While your guinea pig will spend most of her time in her habitat, out-of-habitat playtime indoors is important too, so you’ll need to pet-proof your house. Make sure you secure all cords and wires, pick up anything off the floor that could be a choking hazard and put hazardous items out of reach. Consider buying a small animal playpen, complete with a mat to protect your floor. Playpens allow your guinea pig to safely explore, exercise and play while keeping her securely contained. If you have other pets make sure your pig is secure at all times.

The First Few Days

When you first bring your new pet guinea pig home, she might feel stressed by the transition to an unfamiliar environment. She may be inundated with strange sounds and smells. Your little one will need quiet time during those first few days home. Follow these simple tips:

  • Don’t rush to handle your new guinea pig; give her a day or two to acclimate to her new home before you start petting her or picking her up.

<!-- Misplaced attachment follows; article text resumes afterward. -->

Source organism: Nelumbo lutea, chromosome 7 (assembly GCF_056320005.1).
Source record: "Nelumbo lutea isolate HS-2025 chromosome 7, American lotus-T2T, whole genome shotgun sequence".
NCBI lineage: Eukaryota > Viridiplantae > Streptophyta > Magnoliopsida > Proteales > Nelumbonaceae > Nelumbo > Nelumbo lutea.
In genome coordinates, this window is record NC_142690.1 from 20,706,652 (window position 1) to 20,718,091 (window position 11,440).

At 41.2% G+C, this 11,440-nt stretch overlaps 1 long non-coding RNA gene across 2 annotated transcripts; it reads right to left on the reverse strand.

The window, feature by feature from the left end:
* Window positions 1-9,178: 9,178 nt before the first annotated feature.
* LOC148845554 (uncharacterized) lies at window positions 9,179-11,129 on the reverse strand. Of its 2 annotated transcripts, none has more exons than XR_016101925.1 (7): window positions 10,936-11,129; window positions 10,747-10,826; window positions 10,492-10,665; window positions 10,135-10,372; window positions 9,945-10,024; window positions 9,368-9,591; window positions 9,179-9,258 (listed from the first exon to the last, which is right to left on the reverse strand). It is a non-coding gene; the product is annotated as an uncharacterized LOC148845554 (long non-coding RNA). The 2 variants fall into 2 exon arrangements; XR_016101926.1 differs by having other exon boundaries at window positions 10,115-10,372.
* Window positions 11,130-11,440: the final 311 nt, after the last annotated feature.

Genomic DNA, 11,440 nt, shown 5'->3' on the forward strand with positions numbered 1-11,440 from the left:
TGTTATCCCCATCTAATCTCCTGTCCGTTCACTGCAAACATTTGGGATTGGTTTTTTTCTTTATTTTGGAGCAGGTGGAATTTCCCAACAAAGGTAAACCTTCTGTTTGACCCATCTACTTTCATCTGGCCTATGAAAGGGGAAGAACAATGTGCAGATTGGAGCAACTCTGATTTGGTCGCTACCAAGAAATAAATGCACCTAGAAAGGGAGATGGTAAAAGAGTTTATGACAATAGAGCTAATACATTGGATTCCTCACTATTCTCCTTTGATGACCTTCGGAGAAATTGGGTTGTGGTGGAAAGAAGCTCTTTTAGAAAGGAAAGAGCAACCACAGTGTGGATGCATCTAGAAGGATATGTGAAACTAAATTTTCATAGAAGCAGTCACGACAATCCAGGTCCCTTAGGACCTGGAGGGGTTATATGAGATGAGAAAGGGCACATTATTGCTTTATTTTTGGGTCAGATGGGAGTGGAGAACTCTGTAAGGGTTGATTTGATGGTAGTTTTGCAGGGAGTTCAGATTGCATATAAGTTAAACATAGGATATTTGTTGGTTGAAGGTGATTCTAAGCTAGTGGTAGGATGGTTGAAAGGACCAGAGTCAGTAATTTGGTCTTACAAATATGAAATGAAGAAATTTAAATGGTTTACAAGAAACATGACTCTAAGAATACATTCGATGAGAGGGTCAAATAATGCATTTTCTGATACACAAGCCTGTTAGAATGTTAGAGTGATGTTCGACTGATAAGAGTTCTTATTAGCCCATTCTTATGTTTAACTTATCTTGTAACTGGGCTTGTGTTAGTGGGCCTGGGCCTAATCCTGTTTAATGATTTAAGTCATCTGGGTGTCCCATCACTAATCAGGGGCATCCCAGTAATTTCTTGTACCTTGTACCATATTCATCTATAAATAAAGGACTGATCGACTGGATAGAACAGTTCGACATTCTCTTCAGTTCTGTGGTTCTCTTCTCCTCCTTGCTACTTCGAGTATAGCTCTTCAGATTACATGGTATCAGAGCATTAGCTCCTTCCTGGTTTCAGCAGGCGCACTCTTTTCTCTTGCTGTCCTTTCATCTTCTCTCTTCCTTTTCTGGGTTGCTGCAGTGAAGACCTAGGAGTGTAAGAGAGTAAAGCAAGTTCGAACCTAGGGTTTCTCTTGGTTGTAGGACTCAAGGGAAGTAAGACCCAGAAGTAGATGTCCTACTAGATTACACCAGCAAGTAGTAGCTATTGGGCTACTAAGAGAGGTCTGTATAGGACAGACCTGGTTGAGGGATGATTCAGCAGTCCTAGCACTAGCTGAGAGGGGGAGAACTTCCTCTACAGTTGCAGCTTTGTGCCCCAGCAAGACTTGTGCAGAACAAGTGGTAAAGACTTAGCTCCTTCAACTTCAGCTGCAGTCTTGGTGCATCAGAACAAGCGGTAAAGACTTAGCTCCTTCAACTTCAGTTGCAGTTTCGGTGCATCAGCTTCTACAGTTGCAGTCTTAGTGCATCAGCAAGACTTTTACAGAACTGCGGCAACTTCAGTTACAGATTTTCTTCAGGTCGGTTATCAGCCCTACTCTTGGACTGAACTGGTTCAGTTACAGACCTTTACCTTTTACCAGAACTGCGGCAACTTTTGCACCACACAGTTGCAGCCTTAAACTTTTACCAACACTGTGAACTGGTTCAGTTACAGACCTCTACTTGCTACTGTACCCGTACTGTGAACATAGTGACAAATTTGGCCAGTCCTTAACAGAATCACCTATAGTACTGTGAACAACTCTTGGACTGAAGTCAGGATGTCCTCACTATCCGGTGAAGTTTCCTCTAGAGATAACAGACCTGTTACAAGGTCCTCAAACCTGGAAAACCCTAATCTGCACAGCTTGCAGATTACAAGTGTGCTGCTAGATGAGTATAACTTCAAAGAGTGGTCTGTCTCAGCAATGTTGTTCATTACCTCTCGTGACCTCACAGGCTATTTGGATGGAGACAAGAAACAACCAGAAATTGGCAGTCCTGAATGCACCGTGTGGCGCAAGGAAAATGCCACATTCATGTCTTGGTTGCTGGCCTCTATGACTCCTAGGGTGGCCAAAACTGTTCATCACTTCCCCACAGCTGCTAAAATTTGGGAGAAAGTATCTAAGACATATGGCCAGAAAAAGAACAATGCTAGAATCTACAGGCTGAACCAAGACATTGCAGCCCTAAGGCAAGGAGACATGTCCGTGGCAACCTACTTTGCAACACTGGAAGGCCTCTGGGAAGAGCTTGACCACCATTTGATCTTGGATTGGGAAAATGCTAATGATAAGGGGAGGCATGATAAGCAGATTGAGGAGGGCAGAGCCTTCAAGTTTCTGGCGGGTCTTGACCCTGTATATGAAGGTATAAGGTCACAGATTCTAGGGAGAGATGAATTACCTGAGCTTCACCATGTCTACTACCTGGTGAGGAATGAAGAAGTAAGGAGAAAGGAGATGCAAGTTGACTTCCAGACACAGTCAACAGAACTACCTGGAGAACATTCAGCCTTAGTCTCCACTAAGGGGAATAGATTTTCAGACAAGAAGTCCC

• Quietly and gently approach your guinea pig so she can slowly become accustomed to you and your voice. After a few days, you can try to handle her. Offer treats to her from your hands, but go slow and talk to her in a friendly voice.
  • Discourage friends and visitors from handling your new pet during this adjustment period and give her some peace and quiet.
  • Watch for signs of illness or stress. You’ll want to set up an initial appointment with a veterinarian that specializes in small animals, but if your guinea pig shows any signs of illness or distress, call your veterinarian right away.
  • Children under the age of five should never handle small animals alone, and if the guinea pig is your older child’s pet, you’ll want to supervise her when she’s handling the guinea pig. Remind her to be very gentle with her new pet.


Establishing Routines